© Tina Rupp
I threw a holiday open house a few weeks ago and learned a few lessons for next year. Hot hors d'oeuvres were a big hit: I'll definitely serve fried wontons and Chorizo-Filled Dates Wrapped in Bacon
(above) again—both can be cooked ahead of time and warmed in the oven during the party. I'll only set out food that can be picked up with one hand: When we passed a platter of Smoked Bluefish Pâté
already spread on crackers, it disappeared; anything left in a bowl for people to serve themselves tended to linger.
As for non-food lessons, I finally found a solution to the snowy-boots-on-wood-floors problem: a four-foot-square "Waterhog" floor mat
from L.L. Bean. The look is utilitarian, but it's a big improvement over the piece of painter's paper my husband has taped down in the past, which made the entryway look like a construction site.
Gail Simmons’s rock-stardom is complete: F&W’s phenomenal special-projects expert—and even more famously, a judge on Bravo’s Top Chef—now has her own show, Top Chef: Just Desserts, where she'll take on a Padma-esque role as host and judge. Here’s Gail, answering a few questions.
Why desserts? “Pastry chefs have a different brain than savory chefs. Which is probably why there have been so few good desserts on Top Chef. And there’s so much talent out there in the dessert world right now.”
How does the first season of Just Desserts look? “The people working on casting say the level of contestants is as good as it was on Season 6, the best TC season ever.”
Filming starts when/where: “Filming hasn’t started yet.”
Epically great Top Chef desserts: “A few years ago, we did a holiday special right after Season 4. Tiffani, runner-up from Season 1, made an outrageous butterscotch flan that she served in Chinese soup spoons with some kind of fried sage on top. And Bryan’s dessert on the Season 6 finale—dulce de leche cheesecake with fig sorbet and basil—was another good dessert moment.”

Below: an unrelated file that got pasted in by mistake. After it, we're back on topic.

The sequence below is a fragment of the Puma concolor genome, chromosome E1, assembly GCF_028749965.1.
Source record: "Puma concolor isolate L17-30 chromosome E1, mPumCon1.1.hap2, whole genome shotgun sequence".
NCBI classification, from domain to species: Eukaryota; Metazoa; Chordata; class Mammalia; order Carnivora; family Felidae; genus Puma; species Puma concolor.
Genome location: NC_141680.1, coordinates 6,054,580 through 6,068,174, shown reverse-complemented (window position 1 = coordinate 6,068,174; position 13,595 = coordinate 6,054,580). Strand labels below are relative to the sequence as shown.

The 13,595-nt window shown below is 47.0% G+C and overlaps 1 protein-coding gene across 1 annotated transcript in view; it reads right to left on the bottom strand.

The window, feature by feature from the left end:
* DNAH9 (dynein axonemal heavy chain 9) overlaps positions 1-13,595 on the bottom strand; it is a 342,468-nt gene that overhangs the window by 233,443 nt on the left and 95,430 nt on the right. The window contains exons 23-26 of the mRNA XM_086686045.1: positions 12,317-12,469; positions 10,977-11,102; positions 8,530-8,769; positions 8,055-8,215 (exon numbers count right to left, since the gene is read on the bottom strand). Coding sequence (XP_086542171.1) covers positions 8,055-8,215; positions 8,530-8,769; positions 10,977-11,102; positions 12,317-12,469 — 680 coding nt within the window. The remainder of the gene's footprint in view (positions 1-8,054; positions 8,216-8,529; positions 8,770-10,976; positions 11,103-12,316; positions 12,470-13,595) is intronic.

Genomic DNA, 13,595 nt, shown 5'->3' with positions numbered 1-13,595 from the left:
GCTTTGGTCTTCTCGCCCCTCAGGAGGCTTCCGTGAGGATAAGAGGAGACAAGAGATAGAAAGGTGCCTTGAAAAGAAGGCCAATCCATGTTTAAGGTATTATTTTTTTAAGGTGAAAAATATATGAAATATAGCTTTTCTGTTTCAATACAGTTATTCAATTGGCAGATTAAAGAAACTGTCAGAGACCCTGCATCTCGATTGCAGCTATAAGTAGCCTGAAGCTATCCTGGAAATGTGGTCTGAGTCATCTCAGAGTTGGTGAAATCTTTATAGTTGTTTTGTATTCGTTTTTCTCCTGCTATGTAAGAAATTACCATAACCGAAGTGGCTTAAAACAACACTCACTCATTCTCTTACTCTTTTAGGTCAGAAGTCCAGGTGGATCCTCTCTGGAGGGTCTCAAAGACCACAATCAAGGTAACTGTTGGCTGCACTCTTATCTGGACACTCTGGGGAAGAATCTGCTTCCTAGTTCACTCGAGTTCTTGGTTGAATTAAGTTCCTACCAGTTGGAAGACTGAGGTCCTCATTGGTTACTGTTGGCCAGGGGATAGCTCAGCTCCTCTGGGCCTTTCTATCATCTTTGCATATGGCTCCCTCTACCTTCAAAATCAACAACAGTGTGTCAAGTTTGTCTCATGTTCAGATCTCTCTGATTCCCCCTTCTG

Especially bad Top Chef desserts: “There are so many. On Season 2, Ilan made one of the worst things anyone ate in the history of Top Chef: chocolate ganache–coated liver for a Quick Fire Challenge. And on the Season 5 finale, Stefan made a lame chocolate cake with vanilla ice cream. It wasn’t epically bad, but it was clichéd and disappointing.”
On whether Tom Colicchio will be a Just Desserts judge: “He’s a consultant on the show. But he’s not a pastry chef. Unless we do a savory challenge (!), Bravo is looking for judges who have more of a pastry spin.”
on MTV’s Jersey Shore
is the last guy I’d expect to see drinking a girly cocktail, but surprisingly his pre-partying drink of choice is his eponymous “Ron Ron Juice,”
a fuchsia-colored concoction of watermelon, cherries, cranberry juice and copious amounts of vodka blended with ice, which he always prepares bare-chested. “It gets the night going,” he says. “Whenever that stuff [sic] comes out it’s always a filthy night.”
Ah yes, “Ron Ron Juice” does often serve as useful fuel for one of Ronnie’s many bar fights.
“It’s the root of all evil,” says DJ Pauly D
. Plus, there’s nothing like a little “Ron Ron Juice” to provide the energy to “beat up the beat” of house music at da club. “First, we start off by banging the ground, we’re banging it as the beat builds ‘cause that beat’s hittin’ us so we’re fightin’ back, it’s like we beat up that beat,” says DJ Pauly D.
Here, a more refined selection of fruity cocktails to get fists pumping:Watermelon-Tequila Cocktails
(pictured)Watermelon SangriaWatermelon Coolers
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If you’re like me, and one tiki drink is never enough, here’s good news. The men behind the awesome Dutch Kills bar in Long Island City—Giuseppe Gonzalez and Richard Boccato—are opening a tiki bar in Manhattan. Called Painkiller, the bar is scheduled to open by early March. “We’re trading in Old-Fashioneds for Mai Tais,” says Gonzalez. Well, not exactly: Since the team is planning to blend 1970s New York culture and 1940s tiki culture, this may just be the best-ever tiki bar. Even the address is cool: It’s on Essex Street, in the old East Side Company Bar space.
But if, like me, you can't wait until early March for a Mai Tai, here's an outstanding version from F&W.